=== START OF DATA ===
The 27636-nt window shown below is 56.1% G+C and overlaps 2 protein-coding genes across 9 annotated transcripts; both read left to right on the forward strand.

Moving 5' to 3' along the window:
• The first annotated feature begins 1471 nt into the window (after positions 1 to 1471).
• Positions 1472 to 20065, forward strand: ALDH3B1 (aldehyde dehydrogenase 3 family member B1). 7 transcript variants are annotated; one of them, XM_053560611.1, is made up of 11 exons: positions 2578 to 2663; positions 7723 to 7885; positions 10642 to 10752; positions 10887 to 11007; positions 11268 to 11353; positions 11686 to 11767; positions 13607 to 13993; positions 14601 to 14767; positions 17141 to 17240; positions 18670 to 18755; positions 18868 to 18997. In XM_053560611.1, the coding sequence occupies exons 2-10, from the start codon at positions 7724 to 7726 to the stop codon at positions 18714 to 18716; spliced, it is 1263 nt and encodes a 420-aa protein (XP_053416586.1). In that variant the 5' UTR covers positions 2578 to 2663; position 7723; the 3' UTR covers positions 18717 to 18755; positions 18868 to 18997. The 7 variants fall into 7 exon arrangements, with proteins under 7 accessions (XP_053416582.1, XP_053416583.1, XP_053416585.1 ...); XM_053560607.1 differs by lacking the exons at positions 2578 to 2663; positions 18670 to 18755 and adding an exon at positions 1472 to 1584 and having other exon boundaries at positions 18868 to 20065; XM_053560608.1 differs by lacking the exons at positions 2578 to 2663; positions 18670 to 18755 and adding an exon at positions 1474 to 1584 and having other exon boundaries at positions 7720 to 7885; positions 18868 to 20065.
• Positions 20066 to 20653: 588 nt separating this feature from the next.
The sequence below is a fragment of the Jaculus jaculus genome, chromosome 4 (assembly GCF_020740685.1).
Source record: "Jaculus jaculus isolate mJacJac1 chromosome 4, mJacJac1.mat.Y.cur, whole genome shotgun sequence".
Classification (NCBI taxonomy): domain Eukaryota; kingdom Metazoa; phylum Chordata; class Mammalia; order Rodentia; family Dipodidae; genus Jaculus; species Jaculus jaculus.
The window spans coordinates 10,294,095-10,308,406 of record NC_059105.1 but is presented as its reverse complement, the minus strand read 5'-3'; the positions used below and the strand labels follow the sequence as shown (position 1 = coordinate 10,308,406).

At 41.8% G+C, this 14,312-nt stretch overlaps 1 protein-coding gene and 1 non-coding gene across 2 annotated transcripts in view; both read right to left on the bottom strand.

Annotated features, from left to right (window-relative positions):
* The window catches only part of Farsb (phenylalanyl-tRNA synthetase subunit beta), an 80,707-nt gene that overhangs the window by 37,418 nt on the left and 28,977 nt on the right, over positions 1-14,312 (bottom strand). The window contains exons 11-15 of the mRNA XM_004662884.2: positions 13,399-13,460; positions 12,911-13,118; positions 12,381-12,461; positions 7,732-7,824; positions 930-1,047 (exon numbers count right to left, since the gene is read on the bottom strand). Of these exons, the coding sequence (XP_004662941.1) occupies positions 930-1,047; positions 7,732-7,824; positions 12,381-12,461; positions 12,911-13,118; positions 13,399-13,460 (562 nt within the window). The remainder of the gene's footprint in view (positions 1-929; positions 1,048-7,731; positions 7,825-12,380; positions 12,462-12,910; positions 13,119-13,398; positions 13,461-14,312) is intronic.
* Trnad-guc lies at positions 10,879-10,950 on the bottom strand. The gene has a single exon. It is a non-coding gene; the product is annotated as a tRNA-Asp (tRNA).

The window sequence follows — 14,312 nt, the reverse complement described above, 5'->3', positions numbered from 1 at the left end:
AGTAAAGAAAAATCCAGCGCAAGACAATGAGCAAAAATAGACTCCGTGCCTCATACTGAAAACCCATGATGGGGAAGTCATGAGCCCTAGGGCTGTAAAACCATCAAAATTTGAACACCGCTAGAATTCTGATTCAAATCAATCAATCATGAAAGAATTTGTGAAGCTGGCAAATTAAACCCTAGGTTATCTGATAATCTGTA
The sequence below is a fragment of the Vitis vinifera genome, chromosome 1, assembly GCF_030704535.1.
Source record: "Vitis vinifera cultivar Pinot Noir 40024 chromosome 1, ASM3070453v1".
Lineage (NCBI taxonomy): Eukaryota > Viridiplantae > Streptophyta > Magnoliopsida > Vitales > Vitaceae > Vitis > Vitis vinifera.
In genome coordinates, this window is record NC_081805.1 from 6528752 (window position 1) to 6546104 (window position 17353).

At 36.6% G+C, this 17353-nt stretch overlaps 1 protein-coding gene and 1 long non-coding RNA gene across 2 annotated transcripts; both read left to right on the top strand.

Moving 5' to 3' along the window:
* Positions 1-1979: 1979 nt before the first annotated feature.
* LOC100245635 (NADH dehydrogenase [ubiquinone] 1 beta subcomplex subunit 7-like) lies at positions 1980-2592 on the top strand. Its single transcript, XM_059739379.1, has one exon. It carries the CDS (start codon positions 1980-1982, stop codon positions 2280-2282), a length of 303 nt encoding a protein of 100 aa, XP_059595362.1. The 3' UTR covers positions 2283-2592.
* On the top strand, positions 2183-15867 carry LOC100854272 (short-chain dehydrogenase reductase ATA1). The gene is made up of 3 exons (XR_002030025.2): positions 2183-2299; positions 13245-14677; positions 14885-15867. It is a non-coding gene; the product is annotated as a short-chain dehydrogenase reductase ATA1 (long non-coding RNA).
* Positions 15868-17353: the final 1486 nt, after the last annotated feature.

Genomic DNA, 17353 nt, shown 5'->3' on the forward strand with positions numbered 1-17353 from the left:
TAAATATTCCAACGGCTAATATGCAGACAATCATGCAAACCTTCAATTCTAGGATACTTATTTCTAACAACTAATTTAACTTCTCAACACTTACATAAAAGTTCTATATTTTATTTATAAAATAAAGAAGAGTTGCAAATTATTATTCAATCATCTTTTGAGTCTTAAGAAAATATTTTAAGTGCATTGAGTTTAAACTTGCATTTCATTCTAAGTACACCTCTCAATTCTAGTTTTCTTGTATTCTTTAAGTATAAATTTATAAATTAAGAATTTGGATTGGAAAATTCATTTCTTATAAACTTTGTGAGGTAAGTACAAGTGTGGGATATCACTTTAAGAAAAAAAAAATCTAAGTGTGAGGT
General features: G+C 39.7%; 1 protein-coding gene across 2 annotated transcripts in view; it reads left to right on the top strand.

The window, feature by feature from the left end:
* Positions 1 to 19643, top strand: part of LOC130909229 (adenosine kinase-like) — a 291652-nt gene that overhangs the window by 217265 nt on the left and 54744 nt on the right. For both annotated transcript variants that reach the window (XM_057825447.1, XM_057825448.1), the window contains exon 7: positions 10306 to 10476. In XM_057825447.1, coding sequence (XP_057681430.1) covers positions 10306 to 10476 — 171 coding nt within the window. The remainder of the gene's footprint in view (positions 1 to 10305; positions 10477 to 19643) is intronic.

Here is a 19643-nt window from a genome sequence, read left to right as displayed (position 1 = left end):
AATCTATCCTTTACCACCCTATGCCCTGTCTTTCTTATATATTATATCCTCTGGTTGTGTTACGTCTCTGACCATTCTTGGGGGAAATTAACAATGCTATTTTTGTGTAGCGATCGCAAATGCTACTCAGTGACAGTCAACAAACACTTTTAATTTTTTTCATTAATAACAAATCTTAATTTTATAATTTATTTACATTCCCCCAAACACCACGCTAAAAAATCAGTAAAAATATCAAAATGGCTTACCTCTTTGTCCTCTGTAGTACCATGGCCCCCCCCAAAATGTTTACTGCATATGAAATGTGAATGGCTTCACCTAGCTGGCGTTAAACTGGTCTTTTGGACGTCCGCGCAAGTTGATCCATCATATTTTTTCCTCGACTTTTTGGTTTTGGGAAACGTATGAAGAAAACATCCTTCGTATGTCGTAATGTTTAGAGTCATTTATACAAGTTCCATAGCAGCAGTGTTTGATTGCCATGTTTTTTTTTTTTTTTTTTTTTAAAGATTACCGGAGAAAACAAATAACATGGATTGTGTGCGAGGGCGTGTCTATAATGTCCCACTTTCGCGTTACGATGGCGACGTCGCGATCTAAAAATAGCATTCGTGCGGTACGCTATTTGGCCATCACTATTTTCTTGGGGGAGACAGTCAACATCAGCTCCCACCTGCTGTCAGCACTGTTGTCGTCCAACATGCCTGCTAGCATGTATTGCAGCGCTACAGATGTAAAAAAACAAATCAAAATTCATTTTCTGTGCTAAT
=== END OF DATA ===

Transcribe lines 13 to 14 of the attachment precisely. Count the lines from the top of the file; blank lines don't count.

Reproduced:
* Trnad-guc lies at positions 10,879-10,950 on the bottom strand. The gene has a single exon. It is a non-coding gene; the product is annotated as a tRNA-Asp (tRNA).

The window sequence follows — 14,312 nt, the reverse complement described above, 5'->3', positions numbered from 1 at the left end: